Mucosal Immunology

For gut T cells, it's location, location, location

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Science  16 Oct 2015:
Vol. 350, Issue 6258, pp. 289-290
DOI: 10.1126/science.350.6258.289-e

Bacteria that adhere to intestinal epihelial cells induce T helper 17 cells

PHOTO: IVANOV ET AL., MUCOSAL IMMUNOLOGY (10 FEBRUARY 2010) © 2010 NATURE

Specific members of the gut microbiota promote the development of different subsets of T lymphocytes in the guta, thereby modulating gut immunity. One example is segmented filamentous bacteria (SFB), which drive the differentiation of T helper 17 (TH17) cells. The cellular and molecular mechanisms that support this process remain poorly understood. Atarashi et al. now demonstrate that several species of bacteria able to adhere to intestinal epithelial cells, including SFB, drive TH17 cell differentiation in rodents. Sano et al. found that SFB primed TH17 cells in mesenteric lymph nodes. However, these cells only produced interleukin-17, their signature cytokine, in regions of the gut where SFB makes contact with epithelial cells that secrete the inflammatory protein serum amyloid A.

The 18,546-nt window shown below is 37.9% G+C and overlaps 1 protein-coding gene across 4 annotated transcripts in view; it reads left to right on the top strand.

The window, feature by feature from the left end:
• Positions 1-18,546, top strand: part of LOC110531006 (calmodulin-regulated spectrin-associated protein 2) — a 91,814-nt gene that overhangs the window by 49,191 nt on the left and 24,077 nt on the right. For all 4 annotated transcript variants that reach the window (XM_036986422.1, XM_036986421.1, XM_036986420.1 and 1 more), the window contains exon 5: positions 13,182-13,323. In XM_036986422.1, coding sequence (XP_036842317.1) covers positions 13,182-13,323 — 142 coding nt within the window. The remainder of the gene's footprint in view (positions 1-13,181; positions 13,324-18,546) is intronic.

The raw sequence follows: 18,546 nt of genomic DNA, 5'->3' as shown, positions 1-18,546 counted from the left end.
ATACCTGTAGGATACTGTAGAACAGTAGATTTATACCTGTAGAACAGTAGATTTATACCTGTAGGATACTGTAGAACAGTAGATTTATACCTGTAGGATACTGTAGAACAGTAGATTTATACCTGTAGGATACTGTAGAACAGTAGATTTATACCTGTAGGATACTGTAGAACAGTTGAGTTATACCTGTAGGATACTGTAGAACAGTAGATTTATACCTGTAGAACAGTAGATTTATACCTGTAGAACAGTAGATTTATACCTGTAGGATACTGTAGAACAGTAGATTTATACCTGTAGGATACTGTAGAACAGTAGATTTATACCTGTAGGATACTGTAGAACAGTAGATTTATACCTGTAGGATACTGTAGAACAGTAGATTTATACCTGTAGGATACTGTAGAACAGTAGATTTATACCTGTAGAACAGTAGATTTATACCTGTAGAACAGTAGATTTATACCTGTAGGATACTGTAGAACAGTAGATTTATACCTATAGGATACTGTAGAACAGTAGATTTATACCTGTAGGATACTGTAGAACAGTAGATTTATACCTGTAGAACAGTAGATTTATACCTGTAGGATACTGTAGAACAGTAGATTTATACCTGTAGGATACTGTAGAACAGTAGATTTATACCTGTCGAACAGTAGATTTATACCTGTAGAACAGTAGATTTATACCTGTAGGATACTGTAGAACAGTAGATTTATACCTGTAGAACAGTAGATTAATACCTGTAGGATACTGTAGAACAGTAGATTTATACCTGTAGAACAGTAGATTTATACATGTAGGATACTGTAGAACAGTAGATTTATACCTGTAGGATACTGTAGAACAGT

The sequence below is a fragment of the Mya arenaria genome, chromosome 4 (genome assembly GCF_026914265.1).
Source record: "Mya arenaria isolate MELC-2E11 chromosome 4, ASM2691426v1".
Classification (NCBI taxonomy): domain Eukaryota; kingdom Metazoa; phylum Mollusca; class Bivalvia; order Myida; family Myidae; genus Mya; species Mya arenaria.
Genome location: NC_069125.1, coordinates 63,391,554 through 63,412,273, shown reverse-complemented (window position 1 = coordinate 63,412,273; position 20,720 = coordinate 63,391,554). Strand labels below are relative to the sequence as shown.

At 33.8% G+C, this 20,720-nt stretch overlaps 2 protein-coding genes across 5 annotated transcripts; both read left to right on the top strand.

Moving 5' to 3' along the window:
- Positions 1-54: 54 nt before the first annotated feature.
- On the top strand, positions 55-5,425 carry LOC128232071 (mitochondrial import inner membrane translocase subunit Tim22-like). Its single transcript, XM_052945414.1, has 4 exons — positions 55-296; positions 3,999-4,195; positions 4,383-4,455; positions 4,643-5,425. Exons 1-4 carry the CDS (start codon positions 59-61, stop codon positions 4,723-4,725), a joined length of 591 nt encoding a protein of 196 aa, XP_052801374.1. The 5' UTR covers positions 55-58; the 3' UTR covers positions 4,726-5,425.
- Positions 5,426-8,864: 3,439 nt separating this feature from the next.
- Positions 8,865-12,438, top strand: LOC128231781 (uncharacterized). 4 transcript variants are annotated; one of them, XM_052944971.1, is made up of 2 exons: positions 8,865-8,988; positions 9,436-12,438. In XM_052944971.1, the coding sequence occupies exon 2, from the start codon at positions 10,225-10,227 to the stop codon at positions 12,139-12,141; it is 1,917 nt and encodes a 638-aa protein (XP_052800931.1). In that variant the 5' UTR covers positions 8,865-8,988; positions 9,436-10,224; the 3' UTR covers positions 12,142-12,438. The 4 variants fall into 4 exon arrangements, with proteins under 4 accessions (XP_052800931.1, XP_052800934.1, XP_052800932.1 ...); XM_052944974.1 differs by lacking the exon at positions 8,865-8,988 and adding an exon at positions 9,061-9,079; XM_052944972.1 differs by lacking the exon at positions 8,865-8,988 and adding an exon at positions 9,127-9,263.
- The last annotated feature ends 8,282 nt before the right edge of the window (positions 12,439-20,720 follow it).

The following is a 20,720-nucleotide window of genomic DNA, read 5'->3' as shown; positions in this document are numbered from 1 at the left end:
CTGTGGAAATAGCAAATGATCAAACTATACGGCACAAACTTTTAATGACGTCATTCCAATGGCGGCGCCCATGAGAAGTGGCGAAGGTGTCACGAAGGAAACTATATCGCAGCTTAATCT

Cell 10.1016/j.cell.2015.08.058; 10.1016/j.cell.2015.08.061 (2015).

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